A new study has revealed that a well-known carcinogen can be found in multiple brands of sunscreen. The news comes just as summer arrives and people begin to slather themselves with the product once more, in line with official guidance.
Sunscreen: The Hidden Dangers
Valisure, an online pharmacy that tests medications and supplements, tested almost 300 different sunscreen products, from 69 different companies. 27% contained benzene, a chemical linked to leukaemia and other forms of blood cancer. Of those batches that contained the chemical, 14 contained between 2.78 and 6.26 parts per million.
At present, the FDA has a conditional restriction on benzene in products set at 2 parts per million. But the agency says “if their use is unavoidable in order to produce a drug product with a significant therapeutic advance, then their levels should be restricted.”
Valisure has already sent an open letter to the U.S. Food and Drug Administration urging the agency to immediately recall batches of sunscreen they say have been contaminated with the harmful chemical. “Valisure is asking for a recall of the contaminated batches and requesting FDA better define limits for benzene contamination in drug and cosmetic products,” the pharmacy said.
The news came as a surprise to some, but not to others
The International Agency for Research on Cancer, the arm of the World Health Organization that deals specifically with cancer research, notes that benzene exposure has been linked with acute lymphocytic leukemia (ALL), chronic lymphocytic leukemia (CLL), multiple myeloma, and non-Hodgkin lymphoma. [R]
“Benzene is one of the most studied and concerning human carcinogens known to science. Its association with forming blood cancers in humans has been shown in numerous studies at trace levels of parts per million and below. The presence of this known human carcinogen in products widely recommended for the prevention of skin cancer and that are regularly used by adults and children is very troubling,” said David Light, Founder and CEO of Valisure.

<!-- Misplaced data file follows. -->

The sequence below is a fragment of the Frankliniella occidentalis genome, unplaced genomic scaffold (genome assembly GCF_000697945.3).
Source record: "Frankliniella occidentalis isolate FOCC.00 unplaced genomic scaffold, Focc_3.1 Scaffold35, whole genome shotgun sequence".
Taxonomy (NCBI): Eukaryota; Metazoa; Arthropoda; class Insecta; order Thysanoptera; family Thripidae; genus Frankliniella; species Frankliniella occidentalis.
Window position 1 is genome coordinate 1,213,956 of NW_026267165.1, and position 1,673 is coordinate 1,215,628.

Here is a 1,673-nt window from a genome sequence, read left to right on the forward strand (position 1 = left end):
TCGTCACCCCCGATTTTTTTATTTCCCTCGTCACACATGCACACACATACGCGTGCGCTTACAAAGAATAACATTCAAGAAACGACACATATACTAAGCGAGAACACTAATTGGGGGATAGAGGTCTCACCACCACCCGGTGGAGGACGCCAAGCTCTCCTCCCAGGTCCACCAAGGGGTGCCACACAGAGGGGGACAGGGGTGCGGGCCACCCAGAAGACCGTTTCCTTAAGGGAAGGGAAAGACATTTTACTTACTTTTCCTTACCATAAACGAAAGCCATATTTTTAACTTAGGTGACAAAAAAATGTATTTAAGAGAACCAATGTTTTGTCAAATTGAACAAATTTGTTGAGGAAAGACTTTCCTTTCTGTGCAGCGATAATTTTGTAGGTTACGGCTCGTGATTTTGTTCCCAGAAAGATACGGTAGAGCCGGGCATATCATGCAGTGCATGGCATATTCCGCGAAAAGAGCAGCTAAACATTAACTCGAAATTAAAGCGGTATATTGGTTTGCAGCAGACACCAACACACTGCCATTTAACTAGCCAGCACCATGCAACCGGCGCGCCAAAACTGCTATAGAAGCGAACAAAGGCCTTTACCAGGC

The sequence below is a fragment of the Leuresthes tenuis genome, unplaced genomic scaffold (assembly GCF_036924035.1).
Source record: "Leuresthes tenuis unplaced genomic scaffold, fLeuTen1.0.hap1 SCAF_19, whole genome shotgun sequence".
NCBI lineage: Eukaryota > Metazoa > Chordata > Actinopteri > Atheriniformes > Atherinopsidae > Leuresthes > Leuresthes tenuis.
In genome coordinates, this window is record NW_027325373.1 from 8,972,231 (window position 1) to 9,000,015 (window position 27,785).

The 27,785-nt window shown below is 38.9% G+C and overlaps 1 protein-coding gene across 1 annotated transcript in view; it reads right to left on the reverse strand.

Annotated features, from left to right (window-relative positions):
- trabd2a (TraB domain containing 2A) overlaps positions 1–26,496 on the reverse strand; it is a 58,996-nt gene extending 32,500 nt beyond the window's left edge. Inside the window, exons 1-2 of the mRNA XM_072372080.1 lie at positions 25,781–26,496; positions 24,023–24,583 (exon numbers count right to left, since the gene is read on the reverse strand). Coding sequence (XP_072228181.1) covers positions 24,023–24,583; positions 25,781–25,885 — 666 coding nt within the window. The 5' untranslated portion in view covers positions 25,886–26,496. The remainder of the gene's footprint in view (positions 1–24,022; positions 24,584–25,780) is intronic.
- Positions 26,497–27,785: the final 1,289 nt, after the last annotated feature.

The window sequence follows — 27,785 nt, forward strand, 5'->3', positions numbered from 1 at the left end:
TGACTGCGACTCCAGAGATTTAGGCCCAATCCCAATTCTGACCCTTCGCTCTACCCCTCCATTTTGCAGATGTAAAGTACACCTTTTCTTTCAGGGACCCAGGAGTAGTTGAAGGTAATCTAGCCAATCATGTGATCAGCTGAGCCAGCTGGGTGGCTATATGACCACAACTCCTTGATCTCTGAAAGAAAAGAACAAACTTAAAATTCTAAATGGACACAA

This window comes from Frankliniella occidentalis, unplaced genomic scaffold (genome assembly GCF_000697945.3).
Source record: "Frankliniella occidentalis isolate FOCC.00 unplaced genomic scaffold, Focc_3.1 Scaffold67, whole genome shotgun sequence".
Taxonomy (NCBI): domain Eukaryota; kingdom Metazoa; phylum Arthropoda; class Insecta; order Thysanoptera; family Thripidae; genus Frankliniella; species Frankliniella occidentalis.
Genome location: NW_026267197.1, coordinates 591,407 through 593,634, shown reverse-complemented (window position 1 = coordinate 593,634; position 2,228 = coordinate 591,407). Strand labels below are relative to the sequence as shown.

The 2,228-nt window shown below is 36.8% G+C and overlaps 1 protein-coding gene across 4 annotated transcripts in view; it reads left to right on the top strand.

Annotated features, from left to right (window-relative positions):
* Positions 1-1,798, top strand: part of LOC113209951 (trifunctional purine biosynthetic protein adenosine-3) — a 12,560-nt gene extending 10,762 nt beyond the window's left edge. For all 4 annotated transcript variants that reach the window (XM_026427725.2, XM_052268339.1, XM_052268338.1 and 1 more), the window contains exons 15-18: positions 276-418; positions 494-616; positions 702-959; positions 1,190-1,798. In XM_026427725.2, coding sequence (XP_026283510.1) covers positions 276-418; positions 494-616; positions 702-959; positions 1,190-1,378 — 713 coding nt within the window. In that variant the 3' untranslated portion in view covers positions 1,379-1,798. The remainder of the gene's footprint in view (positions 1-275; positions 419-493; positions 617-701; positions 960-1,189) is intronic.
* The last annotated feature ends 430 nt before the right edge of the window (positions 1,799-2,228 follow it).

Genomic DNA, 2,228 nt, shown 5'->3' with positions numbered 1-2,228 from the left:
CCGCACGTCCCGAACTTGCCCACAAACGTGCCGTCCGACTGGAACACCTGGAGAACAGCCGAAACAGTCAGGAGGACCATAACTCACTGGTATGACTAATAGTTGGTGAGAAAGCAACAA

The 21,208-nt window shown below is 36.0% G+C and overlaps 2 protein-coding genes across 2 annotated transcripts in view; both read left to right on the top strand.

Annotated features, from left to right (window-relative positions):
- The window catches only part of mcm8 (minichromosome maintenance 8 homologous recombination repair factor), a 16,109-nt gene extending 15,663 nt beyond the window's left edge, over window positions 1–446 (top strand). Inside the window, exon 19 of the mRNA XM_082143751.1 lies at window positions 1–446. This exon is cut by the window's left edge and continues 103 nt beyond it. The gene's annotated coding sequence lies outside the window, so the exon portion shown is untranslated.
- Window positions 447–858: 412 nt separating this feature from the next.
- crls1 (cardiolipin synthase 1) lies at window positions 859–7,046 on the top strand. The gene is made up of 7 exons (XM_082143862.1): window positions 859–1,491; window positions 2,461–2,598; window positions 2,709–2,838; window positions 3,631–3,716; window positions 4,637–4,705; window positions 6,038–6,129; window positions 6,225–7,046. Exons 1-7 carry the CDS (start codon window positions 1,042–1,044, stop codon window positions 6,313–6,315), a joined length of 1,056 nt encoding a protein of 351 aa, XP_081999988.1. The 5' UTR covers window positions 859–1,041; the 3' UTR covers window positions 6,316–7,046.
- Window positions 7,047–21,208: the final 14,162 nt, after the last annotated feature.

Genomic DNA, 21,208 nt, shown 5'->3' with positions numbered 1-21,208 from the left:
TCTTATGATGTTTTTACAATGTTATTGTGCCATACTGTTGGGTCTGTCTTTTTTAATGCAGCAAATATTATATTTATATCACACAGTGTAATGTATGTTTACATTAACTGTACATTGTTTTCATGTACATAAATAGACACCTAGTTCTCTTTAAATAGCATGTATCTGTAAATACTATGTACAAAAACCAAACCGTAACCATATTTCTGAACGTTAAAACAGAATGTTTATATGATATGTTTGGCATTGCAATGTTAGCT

Earlier this year, Valisure also detected harmful levels of benzene in dozens of batches of hand sanitizers produced in the U.S. Out of 260 hand sanitizer products tested, 44 (17%) contained benzene.
As part of the COVID-19 public health emergency, the FDA allowed an interim limit of 2 parts per million (ppm) for benzene in liquid hand sanitizers in order to help meet high demand. However, among the batches of hand sanitizer tested by Valisure, the highest level of benzene detected was 16.1 parts for million, more than eight times the FDA’s temporary limit.
Benzene is often used as an industrial solvent. Although hand sanitiser and sunscreen manufacturers may not be knowingly purchasing and using benzene, they could be using solvents contaminated with the carcinogen, said Daniel Teitelbaum, an expert on benzene exposure.
Cigarette smoke and petrol fumes are among the most common sources of benzene exposure. Studies in the past two decades have found a two-to-four-times higher risk of leukaemia in children who live in homes close to service stations. “Here’s the problem with benzene,” Teitelbaum said. “Benzene is ubiquitous.”
Benzene is also suspected of being an endocrine disruptor. We have covered endocrine disruptors, with a particular focus on xenoestrogens, in great detail in recent months. Professor Shanna Swan, a world expert on fertility, has even gone so far as to suggest that these chemicals may be responsible for a ‘spermageddon’ crisis in coming decades, as male fertility rates decline precipitously.
If Benzene is an endocrine disruptor, this wouldn’t be the first time such chemicals have been found in sunscreen. A 2016 study found that a number of UV-filtering chemicals commonly found in sunscreens interfere with human sperm cells, with some mimicking the effects of the hormone progesterone.
“These results are of concern and might explain in part why unexplained infertility is so prevalent,” said the study’s senior investigator, Niels Skakkebaek, MD, DMSc, a professor at the University of Copenhagen and a researcher at the Copenhagen University Hospital, Rigshospitalet.
He called for clinical studies to investigate whether chemical UV filters affect human fertility, adding, “Our study suggests that regulatory agencies should have a closer look at the effects of UV filters on fertility before approval.”
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